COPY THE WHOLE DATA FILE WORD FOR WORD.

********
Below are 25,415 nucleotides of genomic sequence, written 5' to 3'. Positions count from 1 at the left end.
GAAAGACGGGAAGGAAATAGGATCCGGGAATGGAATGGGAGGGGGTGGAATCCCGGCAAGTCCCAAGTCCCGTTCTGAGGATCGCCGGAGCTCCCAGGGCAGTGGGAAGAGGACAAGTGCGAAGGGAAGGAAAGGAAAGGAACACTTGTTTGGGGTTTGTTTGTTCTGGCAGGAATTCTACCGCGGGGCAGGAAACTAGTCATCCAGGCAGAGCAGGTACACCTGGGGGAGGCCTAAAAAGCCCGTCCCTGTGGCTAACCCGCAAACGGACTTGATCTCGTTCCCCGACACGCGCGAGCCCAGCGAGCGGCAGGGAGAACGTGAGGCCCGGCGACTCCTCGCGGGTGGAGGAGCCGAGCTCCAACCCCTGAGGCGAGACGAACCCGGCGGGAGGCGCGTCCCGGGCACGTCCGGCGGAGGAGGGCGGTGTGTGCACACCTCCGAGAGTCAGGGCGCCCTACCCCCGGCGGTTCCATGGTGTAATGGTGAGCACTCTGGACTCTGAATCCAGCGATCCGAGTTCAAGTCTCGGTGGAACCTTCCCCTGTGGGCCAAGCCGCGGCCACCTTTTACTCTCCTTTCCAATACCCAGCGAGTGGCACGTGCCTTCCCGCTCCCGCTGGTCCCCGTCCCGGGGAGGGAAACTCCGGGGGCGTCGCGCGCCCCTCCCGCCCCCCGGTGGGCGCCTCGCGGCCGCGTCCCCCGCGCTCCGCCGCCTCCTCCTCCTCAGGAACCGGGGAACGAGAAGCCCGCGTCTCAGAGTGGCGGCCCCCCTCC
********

Below are 25,415 nucleotides of genomic sequence, written 5' to 3'. Positions count from 1 at the left end.
GAAAGACGGGAAGGAAATAGGATCCGGGAATGGAATGGGAGGGGGTGGAATCCCGGCAAGTCCCAAGTCCCGTTCTGAGGATCGCCGGAGCTCCCAGGGCAGTGGGAAGAGGACAAGTGCGAAGGGAAGGAAAGGAAAGGAACACTTGTTTGGGGTTTGTTTGTTCTGGCAGGAATTCTACCGCGGGGCAGGAAACTAGTCATCCAGGCAGAGCAGGTACACCTGGGGGAGGCCTAAAAAGCCCGTCCCTGTGGCTAACCCGCAAACGGACTTGATCTCGTTCCCCGACACGCGCGAGCCCAGCGAGCGGCAGGGAGAACGTGAGGCCCGGCGACTCCTCGCGGGTGGAGGAGCCGAGCTCCAACCCCTGAGGCGAGACGAACCCGGCGGGAGGCGCGTCCCGGGCACGTCCGGCGGAGGAGGGCGGTGTGTGCACACCTCCGAGAGTCAGGGCGCCCTACCCCCGGCGGTTCCATGGTGTAATGGTGAGCACTCTGGACTCTGAATCCAGCGATCCGAGTTCAAGTCTCGGTGGAACCTTCCCCTGTGGGCCAAGCCGCGGCCACCTTTTACTCTCCTTTCCAATACCCAGCGAGTGGCACGTGCCTTCCCGCTCCCGCTGGTCCCCGTCCCGGGGAGGGAAACTCCGGGGGCGTCGCGCGCCCCTCCCGCCCCCCGGTGGGCGCCTCGCGGCCGCGTCCCCCGCGCTCCGCCGCCTCCTCCTCCTCAGGAACCGGGGAACGAGAAGCCCGCGTCTCAGAGTGGCGGCCCCCCTCC